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5 superfood you shouldn’t skip

1. Beans

Beans are the new "meat," meaning they are a good source of protein. They contain similar nutrients as those found in meat, fish and poultry, and are also a good source of fiber and minerals.

While beans may not contain the same amount of iron as certain meats do, they have almost no saturated fat – a type of bad fat that can raise cholesterol levels and increase risk of heart disease. On the other hand, animal-based proteins, including red meat and full-fat dairy products, tend to contain saturated fat.

And thanks to their rich fiber content, beans can also protect your digestive system and prevent digestive cancers.

There are many types of beans. They are easy to cook and can be eaten alone or added to soups, salads and casseroles. Beans can be eaten with any meal during the day. If you buy canned beans, rinse thoroughly to remove the excess salt, or go with the no-salt options. This is because salt is a main source of sodium, and excess sodium intake can lead to high blood pressure.

2. Berries

Studies have found a strong link between berries and heart health, particularly blueberries and strawberries. These berries are packed with a chemical compound called anthocyanin that is believed to lower blood pressure and protect blood vessels.

In order to gain the full heart health benefits of these superfoods, researchers recommend eating blueberries and strawberries three times a week.

Unfortunately, berry-flavored baked goods don't count. Bakery items usually contain too much sugar and fat that is harmful to your heart. To get the full superfood benefits of berries, you'll need to put down the blueberry muffin and eat the berries fresh.

3. Dark Leafy Greens

Dark leafy greens are rich in nutrients, vitamins and minerals – especially an important B vitamin called folate that is helpful for heart disease prevention. The benefits of these greens don't stop with heart health – the vitamins and antioxidants found in them can also prevent many types of cancers and strengthen bones.

Most common dark leafy greens can be found at your local grocery store:

  • Kale

  • Spinach

  • Broccoli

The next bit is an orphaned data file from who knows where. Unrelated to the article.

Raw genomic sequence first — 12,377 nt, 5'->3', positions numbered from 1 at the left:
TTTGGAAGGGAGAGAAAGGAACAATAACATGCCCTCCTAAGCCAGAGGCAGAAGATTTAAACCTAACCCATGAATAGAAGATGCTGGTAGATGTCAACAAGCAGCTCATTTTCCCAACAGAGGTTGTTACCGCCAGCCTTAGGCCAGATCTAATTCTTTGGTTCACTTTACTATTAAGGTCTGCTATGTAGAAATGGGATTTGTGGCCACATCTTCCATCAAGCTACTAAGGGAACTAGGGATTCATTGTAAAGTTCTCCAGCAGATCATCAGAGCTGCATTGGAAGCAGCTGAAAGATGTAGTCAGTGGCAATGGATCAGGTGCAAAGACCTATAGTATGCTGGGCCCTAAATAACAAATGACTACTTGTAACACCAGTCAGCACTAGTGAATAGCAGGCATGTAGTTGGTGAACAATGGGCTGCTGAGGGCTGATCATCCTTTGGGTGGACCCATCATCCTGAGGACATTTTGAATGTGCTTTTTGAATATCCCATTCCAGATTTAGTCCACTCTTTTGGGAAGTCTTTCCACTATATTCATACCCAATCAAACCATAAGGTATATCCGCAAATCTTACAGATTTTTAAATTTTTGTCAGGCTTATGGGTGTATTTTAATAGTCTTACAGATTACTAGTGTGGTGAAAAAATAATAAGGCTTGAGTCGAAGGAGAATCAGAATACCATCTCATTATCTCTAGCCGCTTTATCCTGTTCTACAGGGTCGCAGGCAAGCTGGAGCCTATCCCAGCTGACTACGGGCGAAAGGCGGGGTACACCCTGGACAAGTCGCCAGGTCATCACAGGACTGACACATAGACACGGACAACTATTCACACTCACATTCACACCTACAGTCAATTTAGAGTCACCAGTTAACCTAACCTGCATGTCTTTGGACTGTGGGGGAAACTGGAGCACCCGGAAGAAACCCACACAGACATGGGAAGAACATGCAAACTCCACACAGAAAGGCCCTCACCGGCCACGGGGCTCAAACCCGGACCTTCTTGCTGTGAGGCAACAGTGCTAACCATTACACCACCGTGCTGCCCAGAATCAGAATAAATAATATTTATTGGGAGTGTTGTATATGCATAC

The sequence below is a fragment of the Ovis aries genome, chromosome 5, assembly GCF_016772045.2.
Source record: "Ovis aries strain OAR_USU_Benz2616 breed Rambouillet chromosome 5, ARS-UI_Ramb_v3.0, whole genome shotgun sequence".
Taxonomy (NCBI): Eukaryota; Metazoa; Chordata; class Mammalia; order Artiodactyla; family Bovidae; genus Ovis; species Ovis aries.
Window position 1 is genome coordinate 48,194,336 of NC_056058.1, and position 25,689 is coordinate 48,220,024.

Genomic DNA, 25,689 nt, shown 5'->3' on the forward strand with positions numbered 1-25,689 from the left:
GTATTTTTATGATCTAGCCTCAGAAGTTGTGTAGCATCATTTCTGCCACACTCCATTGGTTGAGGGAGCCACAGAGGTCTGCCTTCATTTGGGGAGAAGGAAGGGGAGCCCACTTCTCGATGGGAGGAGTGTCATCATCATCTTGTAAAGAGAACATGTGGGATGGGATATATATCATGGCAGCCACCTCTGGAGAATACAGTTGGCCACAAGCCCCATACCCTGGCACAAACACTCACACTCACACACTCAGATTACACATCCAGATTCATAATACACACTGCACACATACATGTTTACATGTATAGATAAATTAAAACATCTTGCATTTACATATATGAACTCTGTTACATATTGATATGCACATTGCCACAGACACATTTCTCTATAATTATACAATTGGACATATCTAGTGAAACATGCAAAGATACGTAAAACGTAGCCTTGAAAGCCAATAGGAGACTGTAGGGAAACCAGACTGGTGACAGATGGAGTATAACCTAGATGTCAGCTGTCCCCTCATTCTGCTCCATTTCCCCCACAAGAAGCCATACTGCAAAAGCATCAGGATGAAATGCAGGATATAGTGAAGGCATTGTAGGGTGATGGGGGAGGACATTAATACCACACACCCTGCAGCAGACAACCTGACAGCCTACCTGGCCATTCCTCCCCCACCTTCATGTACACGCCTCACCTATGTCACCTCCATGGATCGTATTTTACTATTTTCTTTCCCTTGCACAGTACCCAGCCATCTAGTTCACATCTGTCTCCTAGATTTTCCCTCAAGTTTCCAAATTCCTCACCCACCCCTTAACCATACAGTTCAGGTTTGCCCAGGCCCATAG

• Lettuce (not iceberg or romaine)

  • Mustard

  • Bok choy

  • Salad greens

A bowl of boring, plain leaves may pop into your mind when you think of greens, but a heart-healthy greens dish doesn't have to be tasteless. You can add eggs, salmon, beans, seeds or nuts to enrich the flavor and texture of a salad. Or, you can explore other cooking techniques, such as sauteing, stir-frying or roasting.

4. Food with Good Fats: Nuts, Seeds and Salmon

You've probably heart about the benefits of cutting back on your fat intake, but there are certain fats you may actually want to increase in your diet.

For instance, the fats found in nuts and seeds are mono- and polyunsaturated fats and omega-3 fatty acids that can actually improve your cholesterol and prevent cardiovascular disease.

Salmon is also particularly rich in omega-3 fatty acids – a nutrient that can lower blood pressure and decrease the risk of having an abnormal heartbeat (arrhythmia). The American Heart Association recommends including a fish meal at least two times a week. If you are not a salmon fan, mackerel, herring, lake trout, sardines or albacore tuna can substitute and provide a good amount of omega-3.

5. Oats

Oats are a type of whole grain that provide a fiber known as beta glucan to your diet. Fiber is known to help with digestive health, but it can also prevent heart attacks or strokes.

If possible, opt for steel-cut oats. They contain no sodium, sugar or preservatives. Make sure at least half of the grains you eat are whole grains.

Keep in mind that healthy eating can greatly improve your health, but it is not a replacement for prescribed medications for heart conditions or heart disease. And eating superfoods alone may not be enough to fully promote heart health. A balanced diet should include the right amounts of protein, fiber, vitamins, fat and calories to maintain a reasonable body weight.

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